December 4, 2019 by
One of the hardest challenges for older adults is accepting the need for help with financial matters. Finances are both highly personal and a representation of our independence, and adult children in particular are often met with resistance when attempting to help aging parents with finances.
Yet for a variety of reasons, such as the increasing incidence of senior scams and cognitive decline, it’s important to ensure that the assets our loved ones have acquired over the years are protected, and that bills are paid correctly and on time. It’s an issue that needs to be handled delicately and with diplomacy. Try these strategies for a smooth transition to assisting your loved one with finance management:
- The initial conversation. Approaching your loved one about the need for assistance with finances can be daunting. Maintaining respect for the senior throughout the process is crucial, making it clear that your intentions are not to “take over,” but to work together with the senior to come up with a plan for effectively managing finances.
- Organize documents. Once you’ve established a workable financial plan with your loved one, gather together copies of all important documents into one easily-accessible location, including bank/brokerage statements, insurance policies, mortgage/reverse mortgage paperwork, Social Security payments, wills, etc.
- Access accounts. Work with a trusted financial planner or elder law attorney to obtain access to your loved one’s financial accounts to enable you to write checks on his/her behalf and conduct any other necessary transactions.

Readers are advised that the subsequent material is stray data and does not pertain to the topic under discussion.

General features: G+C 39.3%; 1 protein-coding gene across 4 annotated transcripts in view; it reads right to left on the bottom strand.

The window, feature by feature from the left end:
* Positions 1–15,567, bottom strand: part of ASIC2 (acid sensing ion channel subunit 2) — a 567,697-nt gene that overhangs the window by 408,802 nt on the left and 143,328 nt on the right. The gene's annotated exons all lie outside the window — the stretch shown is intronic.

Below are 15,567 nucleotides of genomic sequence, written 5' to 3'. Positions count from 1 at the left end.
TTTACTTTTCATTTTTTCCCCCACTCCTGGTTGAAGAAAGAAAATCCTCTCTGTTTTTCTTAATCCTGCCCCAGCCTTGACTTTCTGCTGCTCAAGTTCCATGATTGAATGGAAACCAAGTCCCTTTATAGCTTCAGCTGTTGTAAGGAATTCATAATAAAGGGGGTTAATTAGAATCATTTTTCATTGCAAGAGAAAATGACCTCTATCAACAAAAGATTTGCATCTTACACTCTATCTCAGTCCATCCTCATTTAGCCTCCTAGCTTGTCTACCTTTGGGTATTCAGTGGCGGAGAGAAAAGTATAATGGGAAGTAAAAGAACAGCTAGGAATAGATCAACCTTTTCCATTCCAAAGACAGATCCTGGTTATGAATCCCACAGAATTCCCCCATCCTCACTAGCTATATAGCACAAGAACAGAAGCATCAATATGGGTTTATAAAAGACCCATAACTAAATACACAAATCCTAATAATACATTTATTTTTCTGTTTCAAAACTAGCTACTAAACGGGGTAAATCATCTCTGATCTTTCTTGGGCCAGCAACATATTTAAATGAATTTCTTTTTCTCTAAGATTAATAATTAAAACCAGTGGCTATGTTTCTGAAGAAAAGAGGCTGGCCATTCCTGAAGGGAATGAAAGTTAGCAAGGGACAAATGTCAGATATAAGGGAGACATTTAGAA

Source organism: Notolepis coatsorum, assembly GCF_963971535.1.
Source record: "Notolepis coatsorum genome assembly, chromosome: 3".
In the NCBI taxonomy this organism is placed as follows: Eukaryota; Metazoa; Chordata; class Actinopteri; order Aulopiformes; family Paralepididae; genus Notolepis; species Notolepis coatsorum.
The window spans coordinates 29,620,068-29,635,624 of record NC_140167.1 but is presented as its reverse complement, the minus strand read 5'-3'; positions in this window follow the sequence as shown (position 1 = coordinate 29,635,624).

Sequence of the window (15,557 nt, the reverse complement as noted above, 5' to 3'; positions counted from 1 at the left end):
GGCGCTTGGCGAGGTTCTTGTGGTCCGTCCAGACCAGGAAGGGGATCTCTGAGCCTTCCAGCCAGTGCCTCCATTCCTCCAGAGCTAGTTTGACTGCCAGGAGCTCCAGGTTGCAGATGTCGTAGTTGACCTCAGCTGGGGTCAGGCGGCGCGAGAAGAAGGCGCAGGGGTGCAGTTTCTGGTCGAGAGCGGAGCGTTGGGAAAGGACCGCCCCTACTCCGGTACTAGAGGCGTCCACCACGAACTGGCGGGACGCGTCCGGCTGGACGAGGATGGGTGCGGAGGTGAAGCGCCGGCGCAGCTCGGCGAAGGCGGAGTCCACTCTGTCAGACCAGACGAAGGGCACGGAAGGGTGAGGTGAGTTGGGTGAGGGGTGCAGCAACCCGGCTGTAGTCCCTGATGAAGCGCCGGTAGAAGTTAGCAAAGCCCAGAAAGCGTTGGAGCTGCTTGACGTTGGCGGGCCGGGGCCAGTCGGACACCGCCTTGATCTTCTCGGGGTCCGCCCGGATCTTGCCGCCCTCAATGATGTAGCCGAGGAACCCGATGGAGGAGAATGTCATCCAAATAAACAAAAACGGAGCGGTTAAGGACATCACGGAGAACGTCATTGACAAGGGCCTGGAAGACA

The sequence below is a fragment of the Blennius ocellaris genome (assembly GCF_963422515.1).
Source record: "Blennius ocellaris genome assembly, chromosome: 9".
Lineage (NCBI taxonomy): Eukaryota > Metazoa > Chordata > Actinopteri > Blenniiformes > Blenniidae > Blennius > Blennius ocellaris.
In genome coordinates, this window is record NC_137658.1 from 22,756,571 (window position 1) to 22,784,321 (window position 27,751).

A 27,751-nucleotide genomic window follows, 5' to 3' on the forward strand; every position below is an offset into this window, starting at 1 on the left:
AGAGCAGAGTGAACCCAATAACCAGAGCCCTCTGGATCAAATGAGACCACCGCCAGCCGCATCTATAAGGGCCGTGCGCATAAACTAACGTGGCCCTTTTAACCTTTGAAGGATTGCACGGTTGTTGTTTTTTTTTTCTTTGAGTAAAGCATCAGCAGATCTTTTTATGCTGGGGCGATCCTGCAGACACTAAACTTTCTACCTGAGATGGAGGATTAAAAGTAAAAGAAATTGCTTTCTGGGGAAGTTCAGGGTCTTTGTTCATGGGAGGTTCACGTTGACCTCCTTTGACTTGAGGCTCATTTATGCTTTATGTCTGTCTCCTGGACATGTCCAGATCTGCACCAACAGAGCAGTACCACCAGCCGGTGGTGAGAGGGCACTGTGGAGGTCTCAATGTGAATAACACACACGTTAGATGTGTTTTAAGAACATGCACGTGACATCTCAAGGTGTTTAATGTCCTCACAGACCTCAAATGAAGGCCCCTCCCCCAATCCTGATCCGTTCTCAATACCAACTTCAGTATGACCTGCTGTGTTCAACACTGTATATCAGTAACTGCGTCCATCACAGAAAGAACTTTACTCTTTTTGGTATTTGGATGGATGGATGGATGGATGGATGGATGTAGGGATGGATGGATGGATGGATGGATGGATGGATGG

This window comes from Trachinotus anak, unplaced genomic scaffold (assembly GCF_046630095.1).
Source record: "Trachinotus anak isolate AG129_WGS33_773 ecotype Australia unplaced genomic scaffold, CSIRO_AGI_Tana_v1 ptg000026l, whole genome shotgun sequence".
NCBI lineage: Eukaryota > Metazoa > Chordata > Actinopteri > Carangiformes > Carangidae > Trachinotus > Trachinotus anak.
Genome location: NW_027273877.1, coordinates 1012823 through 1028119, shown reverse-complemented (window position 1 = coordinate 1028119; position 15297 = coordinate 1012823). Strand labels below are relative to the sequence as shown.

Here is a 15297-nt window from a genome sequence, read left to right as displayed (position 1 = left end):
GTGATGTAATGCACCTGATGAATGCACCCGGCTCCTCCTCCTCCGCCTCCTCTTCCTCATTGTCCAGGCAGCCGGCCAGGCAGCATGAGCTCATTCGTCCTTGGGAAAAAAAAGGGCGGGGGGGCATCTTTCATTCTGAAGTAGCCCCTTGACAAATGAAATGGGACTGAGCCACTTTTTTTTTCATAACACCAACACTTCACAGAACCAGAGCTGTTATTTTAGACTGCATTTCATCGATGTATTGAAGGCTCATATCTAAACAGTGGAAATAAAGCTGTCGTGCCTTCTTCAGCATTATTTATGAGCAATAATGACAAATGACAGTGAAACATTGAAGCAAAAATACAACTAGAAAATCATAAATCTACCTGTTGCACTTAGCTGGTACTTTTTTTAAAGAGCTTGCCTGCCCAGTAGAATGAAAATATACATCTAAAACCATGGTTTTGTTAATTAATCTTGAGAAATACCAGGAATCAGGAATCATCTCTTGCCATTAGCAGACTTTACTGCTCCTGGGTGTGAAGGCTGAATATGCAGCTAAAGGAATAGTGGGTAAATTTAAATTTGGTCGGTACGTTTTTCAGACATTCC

- Include other family members. Regular meetings with other family members who may have a vested interest in the senior’s financial matters ensures everyone is informed and on the same page, and can help prevent future conflict. Designate someone to take notes of any decisions made, and provide each family member with a copy.
- Plan for the future. As your loved one’s health or cognitive ability changes over time, it will be important to have a plan in place for additional action that may be needed, such as becoming Power of Attorney for the senior, and for end-of-life decisions, such as asset distribution.
If the senior is resistant to your assistance with his or her finances, it can sometimes help to bring in a trusted third party professional, such as a financial advisor – or even the senior’s primary care physician – who can help your loved one understand the importance of getting financial affairs in order now. You may also need to shelve the conversation for a while and revisit the subject later.
Contact At Home Independent Living for additional tips for helping aging parents with finances, easing difficult conversations with the seniors you love, and to learn more about our trusted Syracuse elderly care providers and the communities we serve.